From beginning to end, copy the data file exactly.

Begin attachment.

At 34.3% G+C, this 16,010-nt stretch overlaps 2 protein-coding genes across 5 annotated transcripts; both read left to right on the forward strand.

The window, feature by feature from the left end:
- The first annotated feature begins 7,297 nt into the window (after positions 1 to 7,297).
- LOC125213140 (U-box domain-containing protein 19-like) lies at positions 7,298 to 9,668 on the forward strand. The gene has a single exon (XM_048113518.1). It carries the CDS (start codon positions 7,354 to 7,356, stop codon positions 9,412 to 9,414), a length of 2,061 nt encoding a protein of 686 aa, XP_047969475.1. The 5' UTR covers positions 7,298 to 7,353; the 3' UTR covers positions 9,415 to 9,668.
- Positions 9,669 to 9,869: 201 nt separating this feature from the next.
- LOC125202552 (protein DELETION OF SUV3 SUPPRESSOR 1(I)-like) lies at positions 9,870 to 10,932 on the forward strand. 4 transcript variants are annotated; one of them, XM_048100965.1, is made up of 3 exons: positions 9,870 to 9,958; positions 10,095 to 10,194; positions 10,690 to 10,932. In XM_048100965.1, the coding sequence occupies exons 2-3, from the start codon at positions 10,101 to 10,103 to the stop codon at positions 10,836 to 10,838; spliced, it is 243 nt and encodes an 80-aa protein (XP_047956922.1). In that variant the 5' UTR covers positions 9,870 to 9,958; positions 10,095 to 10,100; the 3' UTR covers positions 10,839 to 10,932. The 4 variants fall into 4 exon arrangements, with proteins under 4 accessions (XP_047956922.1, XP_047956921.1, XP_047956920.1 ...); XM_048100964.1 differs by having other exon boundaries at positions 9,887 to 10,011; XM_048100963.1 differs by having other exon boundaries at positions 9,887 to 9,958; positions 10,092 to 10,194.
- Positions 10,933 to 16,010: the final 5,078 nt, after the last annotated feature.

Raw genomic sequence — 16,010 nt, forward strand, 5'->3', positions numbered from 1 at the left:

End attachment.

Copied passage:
At 34.3% G+C, this 16,010-nt stretch overlaps 2 protein-coding genes across 5 annotated transcripts; both read left to right on the forward strand.

The window, feature by feature from the left end:
- The first annotated feature begins 7,297 nt into the window (after positions 1 to 7,297).
- LOC125213140 (U-box domain-containing protein 19-like) lies at positions 7,298 to 9,668 on the forward strand. The gene has a single exon (XM_048113518.1). It carries the CDS (start codon positions 7,354 to 7,356, stop codon positions 9,412 to 9,414), a length of 2,061 nt encoding a protein of 686 aa, XP_047969475.1. The 5' UTR covers positions 7,298 to 7,353; the 3' UTR covers positions 9,415 to 9,668.
- Positions 9,669 to 9,869: 201 nt separating this feature from the next.
- LOC125202552 (protein DELETION OF SUV3 SUPPRESSOR 1(I)-like) lies at positions 9,870 to 10,932 on the forward strand. 4 transcript variants are annotated; one of them, XM_048100965.1, is made up of 3 exons: positions 9,870 to 9,958; positions 10,095 to 10,194; positions 10,690 to 10,932. In XM_048100965.1, the coding sequence occupies exons 2-3, from the start codon at positions 10,101 to 10,103 to the stop codon at positions 10,836 to 10,838; spliced, it is 243 nt and encodes an 80-aa protein (XP_047956922.1). In that variant the 5' UTR covers positions 9,870 to 9,958; positions 10,095 to 10,100; the 3' UTR covers positions 10,839 to 10,932. The 4 variants fall into 4 exon arrangements, with proteins under 4 accessions (XP_047956922.1, XP_047956921.1, XP_047956920.1 ...); XM_048100964.1 differs by having other exon boundaries at positions 9,887 to 10,011; XM_048100963.1 differs by having other exon boundaries at positions 9,887 to 9,958; positions 10,092 to 10,194.
- Positions 10,933 to 16,010: the final 5,078 nt, after the last annotated feature.

Raw genomic sequence — 16,010 nt, forward strand, 5'->3', positions numbered from 1 at the left: